June Teacher of the Month! – Amy Tobin

1) How did you start practicing Yoga? Tell us about your early yoga experiences

I started practicing yoga at the gym. I was taking yoga classes to add variety to my regular workout routine. Since I was a gymnast in high school I didn’t find getting into the various postures to be too difficult, but I was clearly not as flexible as I had been when I was younger. I noticed that holding postures for several breaths helped me to go deeper into each pose little by little. I started paying more attention to my breath at yoga, and soon paying more attention to my breath even when I wasn’t doing yoga.


2) When was the moment you knew that Yoga was different or special – more than just another “exercise” or way to be physical?

I started to really look forward to yoga class. With other exercise I usually had to push myself to go, knowing I would feel much better post workout. During those workouts I kept looking at the clock, prodding myself to keep going just a little longer. My yoga classes felt timeless. The instructor would lead us out of Sivasana (final resting pose) and magically it would be an hour and ½ later than the time I had entered the room. Yet, I still felt that I had worked out – had moved my body and stretched my muscles.

I took my first teacher training without actually intending to teach. I just wanted to expand my practice and learn more about the anatomy and philosophy of yoga. I took my second training for much the same reasons – to strengthen and deepen my own practice. I only started teaching to make sure everything I was learning was actually sinking in!

Now that I am teaching (and have been for  over 7 years!) I continue to take teacher trainings to help me deepen my practice, and better share these incredible tools with those around me.  I have also assisted or led several teacher training programs myself to help other students become teachers, and  I am so excited to be co-leading the upcoming teacher training program at HYS this September!


3) What is your favorite and least favorite pose, and why?  

One of my favorite poses is Uttanasana (standing forward bend). Sometimes I just hang out folded over my legs feeling my back and the back of my legs lengthening with gravity. If I move through Ardha Uttanasana / Uttanasana with my breath a few times I can both wake up my body and feel stress and strain just drip out of my shoulders and the back of my neck. It feels like the antidote to being upright all day.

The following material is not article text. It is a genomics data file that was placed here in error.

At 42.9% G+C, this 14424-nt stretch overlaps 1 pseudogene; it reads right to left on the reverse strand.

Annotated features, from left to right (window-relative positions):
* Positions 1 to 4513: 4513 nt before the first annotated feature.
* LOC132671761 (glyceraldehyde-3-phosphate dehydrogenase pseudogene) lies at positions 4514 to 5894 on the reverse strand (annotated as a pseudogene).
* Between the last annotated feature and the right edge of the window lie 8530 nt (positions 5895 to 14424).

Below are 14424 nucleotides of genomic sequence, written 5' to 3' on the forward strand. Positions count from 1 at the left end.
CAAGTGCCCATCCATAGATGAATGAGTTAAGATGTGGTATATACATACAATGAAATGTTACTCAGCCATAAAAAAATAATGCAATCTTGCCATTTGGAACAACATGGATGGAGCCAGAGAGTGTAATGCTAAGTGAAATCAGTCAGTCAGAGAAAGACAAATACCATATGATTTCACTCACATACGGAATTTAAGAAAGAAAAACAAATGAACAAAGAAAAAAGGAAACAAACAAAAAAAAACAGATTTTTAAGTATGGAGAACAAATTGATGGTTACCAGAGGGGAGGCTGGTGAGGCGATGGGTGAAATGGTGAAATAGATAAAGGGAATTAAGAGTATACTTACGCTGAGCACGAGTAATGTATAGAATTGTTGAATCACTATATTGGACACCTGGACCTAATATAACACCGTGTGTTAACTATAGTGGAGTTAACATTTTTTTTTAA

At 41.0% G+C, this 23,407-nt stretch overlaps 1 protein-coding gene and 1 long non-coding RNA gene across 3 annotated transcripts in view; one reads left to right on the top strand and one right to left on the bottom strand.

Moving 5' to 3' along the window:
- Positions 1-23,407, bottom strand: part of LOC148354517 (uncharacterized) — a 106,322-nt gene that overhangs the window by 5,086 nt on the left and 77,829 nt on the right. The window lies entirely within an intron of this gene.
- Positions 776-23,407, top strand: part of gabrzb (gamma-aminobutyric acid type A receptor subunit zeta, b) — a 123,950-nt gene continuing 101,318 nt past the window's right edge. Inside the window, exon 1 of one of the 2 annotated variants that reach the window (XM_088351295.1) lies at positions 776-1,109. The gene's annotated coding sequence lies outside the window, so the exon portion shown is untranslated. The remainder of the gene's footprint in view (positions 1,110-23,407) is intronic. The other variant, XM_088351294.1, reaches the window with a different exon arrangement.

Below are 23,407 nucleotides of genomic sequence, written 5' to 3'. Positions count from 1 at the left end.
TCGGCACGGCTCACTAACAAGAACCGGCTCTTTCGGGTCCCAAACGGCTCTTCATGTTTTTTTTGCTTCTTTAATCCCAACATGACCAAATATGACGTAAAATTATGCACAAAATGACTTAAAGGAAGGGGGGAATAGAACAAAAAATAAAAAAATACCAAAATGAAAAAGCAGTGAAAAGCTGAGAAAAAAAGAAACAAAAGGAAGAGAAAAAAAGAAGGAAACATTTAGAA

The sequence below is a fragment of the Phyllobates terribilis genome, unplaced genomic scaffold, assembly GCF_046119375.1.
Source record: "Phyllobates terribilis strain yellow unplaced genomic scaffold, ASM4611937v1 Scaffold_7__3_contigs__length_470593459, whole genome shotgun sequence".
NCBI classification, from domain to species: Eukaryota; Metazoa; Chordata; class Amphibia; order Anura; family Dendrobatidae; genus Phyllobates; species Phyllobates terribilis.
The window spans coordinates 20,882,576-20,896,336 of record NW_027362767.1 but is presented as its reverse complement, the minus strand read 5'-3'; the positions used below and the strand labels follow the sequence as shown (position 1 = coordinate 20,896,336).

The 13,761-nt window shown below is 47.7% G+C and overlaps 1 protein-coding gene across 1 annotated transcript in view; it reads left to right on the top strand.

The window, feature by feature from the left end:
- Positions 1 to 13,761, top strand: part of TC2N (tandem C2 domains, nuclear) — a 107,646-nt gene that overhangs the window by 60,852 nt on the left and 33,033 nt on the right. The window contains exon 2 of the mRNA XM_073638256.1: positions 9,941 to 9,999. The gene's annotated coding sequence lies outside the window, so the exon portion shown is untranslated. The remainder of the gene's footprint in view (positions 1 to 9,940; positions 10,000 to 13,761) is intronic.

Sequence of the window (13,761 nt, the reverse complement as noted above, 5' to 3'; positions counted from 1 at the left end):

My least favorite pose is Navasana (boat pose). I have a funny story about this pose that anyone who’s taken my class has probably heard (at least once). I had a teacher who made a list of her least-favorite poses. She’d build her least favorite pose into every sequence she taught for a month, or a quarter until she had been doing the pose so often that it became easier and was no longer her least-favorite pose.

I decided to try this myself, and chose Navasana. I think that was in January of 2013 … I believe I finally gave up on Navasana somewhere toward the middle of 2014. Over a year and ½ and I never moved away from the top least favorite pose on the list. I must admit though – I don’t dislike the pose quite as much as I once did.

4) What practices do you use to feel more peaceful, present and content? 

Definitely Pranyama. Typically I’m not in the studio when I notice I’m feeling out of sorts (maybe anxious, or irritated or not at all present). Often it’s when I’m on a crowded subway. I focus on my breath, feeling it deepen and lengthen. I feel my physical body breathe by filling my lower belly like a small balloon, filling my ribs with breath so they expand from side to side and front to back, and even breathing into my collarbones and armpits. When everything is full I slowly allow the breath to release. A few breaths like this can definitely help bring me back to center.

5) What Yama or Niyama do your find most helpful in your daily life, and why?  (Yamas are “observances” that are recommended for relating to the outside world, and Niyamas are observances for dealing with internal struggles) 

The Niyamas most important for me are Tapas (building heat) Ishvarapranidhana (surrendering) and Svadyaya (self-study). For me, Tapas means pushing & working intensely to change what I can; pushing forward and making things happen. Ishvaraprandihana means accepting the way things are when I can’t control them, and Svadyaya is the inquiry to help me understand when to push harder and when to surrender.

6) Our theme for the month of June is the Svadhistasana Chakra – are there certain poses (or other practices) that bring out the fluidity and sweetness in your life?

When I think fluidity the first asana that comes to mind is Adho Mukha Vrksasana (handstand). While I haven’t mastered holding a handstand without a wall, I have become stronger in the pose. I now effortlessly glide into position and experience a lightness and fluidity during the ascent that feels magical.

7) Tell us something about your experience teaching at Harlem Yoga Studio.

I’ve been teaching at Harlem Yoga Studio since 2011 shortly after it’s opening. Truly it’s a community where everyone belongs. I’ve had students who had never before tried yoga and those who were accomplished teachers all breathing together, side by side in harmony. There’s nothing better than having students return to class each Sunday – some for as long as I’ve been around.  I am also really excited to be joining Vijai and Erica in leading our upcoming teacher training in September! It will be so nice to have the opportunity to really go deep with a small group of dedicated students. . . and potential new teachers!